Sunday, January 22, 2017

T is for Troy in NW Turkey

After reading Homer's “Iliad” as teenager, I had high hopes to see the ruins of Troy in person.

So, on our drive to the Turkish wine island of Bozcaada five years ago, we stopped to see the UNESCO historical site of Troy, located along the Aegean Sea on the Çanakkale peninsula.

Sadly, due to earthquakes and archeological lootings over the years, Troy is not as impressive as I had hoped – piles of random stones here and there. If you want to be impressed, head to Pergamon or Aphrodisias instead. Still, Troy is impressive for its age as the oldest ruins date from 3000 BC.
At least you can still see part of the ancient theatre in Troy.
The fact that Troy even exists as a real city also is impressive. Until the 19th century, many people assumed that Homer's Iliad was fiction. In 1863 a British expatriate named Frank Calvert discovered ancient ruins at a place in western Turkey called Hisarlık and was convinced they were Troy. German archaeologist Heinrich Schliemann showed up in 1868, provided money for more digging, and took all the credit for discovering Troy. From what I understand, Schliemann took many of the Troy artefacts, including the “Treasure of Priam” back to Germany, which the Russians stole after WWII. Today, the treasure is still hidden somewhere in Moscow. It seems history is often filled with lots of drama.

Anyway, if you love a good Greek tragedy, it’s worth stopping by to visit Troy. But you’ll have to visit museums in Russia or Germany to see many of the valuable artefacts.

I’m linking this post to the monthly travel guide link up organized by Fiona, a fellow Australian blogger, at Tiffin Bite Sized Food Adventures. Each month features a new letter of the alphabet. This month is the letter “T.” Please pop on over to Fiona’s blog to read more travel stories or feel free to link up your own!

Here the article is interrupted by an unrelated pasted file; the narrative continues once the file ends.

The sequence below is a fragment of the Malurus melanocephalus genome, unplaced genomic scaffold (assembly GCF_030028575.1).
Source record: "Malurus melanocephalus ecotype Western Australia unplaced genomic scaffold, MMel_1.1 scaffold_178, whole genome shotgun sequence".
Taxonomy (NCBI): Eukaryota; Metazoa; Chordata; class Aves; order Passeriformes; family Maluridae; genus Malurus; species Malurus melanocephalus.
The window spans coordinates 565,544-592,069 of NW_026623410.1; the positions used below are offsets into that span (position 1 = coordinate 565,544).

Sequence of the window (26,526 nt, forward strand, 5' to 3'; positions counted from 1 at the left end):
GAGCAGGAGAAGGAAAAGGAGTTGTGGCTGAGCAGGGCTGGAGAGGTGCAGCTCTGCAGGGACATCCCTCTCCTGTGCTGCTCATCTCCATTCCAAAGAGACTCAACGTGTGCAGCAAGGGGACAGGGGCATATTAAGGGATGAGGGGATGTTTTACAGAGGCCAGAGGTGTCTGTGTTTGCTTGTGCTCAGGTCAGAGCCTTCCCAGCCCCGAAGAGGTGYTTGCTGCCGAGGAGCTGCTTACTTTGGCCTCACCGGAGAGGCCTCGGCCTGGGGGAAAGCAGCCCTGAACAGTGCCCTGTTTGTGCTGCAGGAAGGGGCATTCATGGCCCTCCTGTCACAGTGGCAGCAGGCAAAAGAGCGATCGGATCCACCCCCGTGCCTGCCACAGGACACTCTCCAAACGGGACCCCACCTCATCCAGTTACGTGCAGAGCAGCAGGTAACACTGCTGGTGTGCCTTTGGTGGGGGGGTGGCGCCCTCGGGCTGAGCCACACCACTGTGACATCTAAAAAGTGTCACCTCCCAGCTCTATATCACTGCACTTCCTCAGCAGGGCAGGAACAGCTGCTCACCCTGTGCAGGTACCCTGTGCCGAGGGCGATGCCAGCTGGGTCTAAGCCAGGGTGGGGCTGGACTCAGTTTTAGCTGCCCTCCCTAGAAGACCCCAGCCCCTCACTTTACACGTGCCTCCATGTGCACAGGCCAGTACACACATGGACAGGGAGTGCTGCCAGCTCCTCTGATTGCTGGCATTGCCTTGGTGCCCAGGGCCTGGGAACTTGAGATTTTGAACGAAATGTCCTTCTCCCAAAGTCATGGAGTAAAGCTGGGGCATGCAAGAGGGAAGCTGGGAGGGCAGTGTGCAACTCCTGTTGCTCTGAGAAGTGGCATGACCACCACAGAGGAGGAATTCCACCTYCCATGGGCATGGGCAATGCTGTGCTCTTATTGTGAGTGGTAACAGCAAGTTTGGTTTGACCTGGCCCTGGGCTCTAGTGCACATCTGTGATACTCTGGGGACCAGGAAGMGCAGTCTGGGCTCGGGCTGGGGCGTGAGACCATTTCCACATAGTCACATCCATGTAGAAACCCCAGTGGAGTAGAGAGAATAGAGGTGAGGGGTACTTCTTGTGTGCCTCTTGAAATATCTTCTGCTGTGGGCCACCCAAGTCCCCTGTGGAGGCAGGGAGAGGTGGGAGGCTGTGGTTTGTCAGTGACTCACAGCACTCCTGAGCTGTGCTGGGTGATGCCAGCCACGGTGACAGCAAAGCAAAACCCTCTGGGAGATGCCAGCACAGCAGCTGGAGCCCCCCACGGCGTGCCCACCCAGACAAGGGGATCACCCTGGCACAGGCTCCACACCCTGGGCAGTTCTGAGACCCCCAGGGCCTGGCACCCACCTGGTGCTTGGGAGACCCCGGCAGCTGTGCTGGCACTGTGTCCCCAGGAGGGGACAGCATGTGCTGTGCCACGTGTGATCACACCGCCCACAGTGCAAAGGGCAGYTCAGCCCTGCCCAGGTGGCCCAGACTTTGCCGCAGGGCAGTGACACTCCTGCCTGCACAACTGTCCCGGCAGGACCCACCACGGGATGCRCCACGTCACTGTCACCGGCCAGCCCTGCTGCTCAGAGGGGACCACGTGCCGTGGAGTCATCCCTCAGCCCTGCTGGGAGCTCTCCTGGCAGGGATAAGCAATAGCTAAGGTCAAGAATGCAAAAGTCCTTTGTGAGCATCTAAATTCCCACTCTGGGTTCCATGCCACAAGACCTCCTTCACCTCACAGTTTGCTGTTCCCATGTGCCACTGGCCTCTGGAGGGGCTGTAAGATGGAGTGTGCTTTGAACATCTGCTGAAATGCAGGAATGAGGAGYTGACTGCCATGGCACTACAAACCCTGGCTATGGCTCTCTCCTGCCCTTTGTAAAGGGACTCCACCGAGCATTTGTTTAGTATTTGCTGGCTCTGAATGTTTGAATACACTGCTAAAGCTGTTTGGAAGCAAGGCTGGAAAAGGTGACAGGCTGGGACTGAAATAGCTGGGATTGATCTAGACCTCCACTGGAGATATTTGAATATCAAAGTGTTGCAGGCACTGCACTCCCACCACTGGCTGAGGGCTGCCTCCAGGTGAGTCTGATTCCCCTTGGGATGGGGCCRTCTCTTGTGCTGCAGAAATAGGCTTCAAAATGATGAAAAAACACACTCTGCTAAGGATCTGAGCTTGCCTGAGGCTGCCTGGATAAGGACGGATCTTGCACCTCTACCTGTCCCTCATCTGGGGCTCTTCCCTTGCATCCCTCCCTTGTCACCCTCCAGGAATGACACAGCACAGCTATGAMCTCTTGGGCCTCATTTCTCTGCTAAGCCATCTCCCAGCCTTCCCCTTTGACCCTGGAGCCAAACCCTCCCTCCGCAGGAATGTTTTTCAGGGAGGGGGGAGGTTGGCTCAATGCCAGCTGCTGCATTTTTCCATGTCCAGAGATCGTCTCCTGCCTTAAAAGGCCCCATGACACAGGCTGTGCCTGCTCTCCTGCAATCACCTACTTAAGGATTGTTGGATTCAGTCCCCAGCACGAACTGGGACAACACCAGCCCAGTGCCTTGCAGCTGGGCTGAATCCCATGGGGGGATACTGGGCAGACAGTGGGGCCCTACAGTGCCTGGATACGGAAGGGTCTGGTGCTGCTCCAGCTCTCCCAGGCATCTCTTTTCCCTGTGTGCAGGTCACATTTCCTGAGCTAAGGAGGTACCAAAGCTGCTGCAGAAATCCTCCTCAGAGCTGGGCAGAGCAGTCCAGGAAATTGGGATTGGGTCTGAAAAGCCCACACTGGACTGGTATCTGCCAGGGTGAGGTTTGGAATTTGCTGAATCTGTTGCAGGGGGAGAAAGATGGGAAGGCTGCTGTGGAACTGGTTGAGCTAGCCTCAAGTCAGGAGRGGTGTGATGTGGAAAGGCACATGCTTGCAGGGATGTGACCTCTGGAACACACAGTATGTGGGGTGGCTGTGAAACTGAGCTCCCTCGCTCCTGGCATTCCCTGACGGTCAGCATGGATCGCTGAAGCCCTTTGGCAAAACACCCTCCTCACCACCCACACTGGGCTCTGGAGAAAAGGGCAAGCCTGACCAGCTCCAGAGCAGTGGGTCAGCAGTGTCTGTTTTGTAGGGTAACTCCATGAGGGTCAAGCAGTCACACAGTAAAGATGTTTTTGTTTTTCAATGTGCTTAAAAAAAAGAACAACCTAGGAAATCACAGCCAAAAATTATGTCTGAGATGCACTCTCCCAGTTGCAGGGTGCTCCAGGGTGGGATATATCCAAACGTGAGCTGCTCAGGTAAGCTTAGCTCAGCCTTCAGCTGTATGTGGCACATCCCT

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2 comments:

Fiona Ryan said...

Snap! I knew Turkey would feature : ) I've been to Troy also. We caught the ferry from Cannakale after we visited the Gallipoli sites. It was interesting but as we didn't have a guide, we sort of had to guess a lot. Still, it was part of a wonderful holiday. Wait until I tell my friends about the wine island - they will be sorry we missed it!

sherry from sherrys pickings said...

oh dear that is a bit sad isn't it? it does indeed look like ruins. it's quite awful that so many ancient ruins have been pillaged by locals for building and by eager archaeologists from other countries. ah well at least we can still some of it in place even if it is fallen rocks. and yes there is always the British Museum!

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